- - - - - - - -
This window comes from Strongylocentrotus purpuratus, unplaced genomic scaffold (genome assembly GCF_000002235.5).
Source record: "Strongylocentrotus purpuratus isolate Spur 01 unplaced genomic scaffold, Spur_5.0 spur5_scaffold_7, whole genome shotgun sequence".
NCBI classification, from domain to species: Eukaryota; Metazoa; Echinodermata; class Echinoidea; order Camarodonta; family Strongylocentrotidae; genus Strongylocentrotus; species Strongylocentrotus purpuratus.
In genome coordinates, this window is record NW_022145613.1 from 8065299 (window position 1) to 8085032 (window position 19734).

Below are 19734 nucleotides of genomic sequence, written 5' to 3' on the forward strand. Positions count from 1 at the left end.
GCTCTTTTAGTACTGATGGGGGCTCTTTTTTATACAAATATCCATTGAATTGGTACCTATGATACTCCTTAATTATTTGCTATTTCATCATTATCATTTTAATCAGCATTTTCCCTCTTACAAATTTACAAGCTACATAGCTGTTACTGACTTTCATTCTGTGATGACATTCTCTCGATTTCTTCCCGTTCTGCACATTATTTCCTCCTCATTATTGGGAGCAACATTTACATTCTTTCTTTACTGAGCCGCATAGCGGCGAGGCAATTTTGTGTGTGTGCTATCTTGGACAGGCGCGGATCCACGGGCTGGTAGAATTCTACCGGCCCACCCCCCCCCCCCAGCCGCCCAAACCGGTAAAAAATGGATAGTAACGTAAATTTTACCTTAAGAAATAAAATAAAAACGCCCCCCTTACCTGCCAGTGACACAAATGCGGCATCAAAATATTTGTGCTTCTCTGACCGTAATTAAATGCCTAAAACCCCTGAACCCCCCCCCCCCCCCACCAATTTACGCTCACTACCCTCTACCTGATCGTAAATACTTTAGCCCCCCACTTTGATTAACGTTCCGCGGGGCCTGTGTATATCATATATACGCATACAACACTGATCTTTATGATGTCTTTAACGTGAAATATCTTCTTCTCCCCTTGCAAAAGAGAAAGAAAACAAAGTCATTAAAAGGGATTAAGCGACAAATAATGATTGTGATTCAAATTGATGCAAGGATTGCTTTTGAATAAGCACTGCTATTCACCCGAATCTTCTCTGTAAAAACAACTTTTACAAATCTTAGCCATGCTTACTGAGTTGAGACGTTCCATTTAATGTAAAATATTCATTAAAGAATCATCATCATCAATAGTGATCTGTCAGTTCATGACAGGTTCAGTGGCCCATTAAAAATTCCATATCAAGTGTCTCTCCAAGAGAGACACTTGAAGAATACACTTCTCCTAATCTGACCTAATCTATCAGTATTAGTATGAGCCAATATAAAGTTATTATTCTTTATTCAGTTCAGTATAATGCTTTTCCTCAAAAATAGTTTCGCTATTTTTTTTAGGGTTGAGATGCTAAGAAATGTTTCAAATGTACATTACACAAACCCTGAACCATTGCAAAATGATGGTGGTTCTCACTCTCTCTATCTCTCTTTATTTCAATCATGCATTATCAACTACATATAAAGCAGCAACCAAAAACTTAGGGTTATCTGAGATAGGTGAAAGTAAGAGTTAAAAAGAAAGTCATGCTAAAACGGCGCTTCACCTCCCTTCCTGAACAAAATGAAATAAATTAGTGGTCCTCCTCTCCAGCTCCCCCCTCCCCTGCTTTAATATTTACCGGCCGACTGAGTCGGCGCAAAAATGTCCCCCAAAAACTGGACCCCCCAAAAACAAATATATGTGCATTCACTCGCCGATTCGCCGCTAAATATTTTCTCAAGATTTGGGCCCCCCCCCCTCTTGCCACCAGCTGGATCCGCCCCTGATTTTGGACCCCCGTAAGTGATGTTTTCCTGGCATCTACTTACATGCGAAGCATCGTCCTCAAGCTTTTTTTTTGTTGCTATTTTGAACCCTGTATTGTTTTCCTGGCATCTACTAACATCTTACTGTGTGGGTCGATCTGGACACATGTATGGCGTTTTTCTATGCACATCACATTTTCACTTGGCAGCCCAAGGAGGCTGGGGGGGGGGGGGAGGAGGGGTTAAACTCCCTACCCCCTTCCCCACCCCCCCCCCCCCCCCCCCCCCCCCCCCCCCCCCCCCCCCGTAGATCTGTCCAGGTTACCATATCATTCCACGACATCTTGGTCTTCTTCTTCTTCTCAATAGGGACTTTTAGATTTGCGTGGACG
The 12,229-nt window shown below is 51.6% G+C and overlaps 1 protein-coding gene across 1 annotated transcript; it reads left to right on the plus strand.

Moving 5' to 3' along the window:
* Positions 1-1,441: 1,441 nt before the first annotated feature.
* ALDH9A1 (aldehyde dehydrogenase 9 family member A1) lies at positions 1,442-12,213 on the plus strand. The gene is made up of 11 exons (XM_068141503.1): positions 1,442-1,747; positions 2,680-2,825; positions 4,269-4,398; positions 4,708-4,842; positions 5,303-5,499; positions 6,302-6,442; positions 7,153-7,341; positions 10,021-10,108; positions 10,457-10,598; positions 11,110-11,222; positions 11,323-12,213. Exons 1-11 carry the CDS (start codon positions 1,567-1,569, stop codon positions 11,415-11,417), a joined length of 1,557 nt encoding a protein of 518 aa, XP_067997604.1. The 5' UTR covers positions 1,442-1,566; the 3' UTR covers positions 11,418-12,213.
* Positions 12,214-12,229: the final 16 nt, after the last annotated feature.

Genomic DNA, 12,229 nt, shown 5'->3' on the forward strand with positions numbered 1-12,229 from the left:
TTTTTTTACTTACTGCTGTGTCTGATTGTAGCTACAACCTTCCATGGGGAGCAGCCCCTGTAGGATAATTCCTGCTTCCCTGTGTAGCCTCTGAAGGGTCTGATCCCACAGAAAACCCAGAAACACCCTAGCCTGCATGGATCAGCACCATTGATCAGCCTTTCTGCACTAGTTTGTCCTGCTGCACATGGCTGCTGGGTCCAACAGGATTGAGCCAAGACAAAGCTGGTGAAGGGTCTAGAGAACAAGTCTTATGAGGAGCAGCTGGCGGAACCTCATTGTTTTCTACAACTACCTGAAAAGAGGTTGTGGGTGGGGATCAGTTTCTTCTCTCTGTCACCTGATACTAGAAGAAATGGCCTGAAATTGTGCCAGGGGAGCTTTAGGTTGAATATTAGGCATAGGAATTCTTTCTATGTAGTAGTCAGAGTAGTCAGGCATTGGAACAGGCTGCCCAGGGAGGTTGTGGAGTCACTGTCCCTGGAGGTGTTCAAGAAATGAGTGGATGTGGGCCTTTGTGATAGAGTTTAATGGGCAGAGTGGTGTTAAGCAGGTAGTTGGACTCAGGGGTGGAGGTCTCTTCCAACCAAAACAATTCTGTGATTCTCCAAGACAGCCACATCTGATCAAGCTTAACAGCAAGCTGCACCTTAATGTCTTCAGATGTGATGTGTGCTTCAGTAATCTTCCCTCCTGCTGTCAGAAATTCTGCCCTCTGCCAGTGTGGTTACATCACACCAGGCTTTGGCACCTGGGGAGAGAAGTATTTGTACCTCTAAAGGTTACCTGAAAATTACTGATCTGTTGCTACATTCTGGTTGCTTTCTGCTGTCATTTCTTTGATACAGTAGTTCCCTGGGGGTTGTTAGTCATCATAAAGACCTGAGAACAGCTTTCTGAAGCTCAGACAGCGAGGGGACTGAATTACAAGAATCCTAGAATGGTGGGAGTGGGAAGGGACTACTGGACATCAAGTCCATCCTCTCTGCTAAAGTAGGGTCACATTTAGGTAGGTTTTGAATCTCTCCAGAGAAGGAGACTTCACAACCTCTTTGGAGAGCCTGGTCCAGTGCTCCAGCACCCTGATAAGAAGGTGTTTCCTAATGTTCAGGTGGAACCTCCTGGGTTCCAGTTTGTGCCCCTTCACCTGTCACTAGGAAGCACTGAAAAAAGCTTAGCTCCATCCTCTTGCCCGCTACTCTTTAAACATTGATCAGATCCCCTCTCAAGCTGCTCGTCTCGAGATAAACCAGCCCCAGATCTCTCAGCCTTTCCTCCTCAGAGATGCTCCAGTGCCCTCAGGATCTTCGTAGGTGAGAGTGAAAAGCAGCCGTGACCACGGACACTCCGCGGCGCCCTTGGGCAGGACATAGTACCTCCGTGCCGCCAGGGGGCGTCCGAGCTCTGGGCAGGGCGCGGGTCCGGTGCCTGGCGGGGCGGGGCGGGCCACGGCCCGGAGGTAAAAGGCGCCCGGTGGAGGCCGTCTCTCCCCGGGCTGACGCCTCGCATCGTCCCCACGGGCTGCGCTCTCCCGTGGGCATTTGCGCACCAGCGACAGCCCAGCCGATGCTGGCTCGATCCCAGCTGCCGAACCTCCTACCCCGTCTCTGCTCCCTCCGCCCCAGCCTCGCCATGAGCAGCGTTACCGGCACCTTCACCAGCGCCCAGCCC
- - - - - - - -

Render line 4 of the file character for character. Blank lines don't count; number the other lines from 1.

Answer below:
In genome coordinates, this window is record NW_022145613.1 from 8065299 (window position 1) to 8085032 (window position 19734).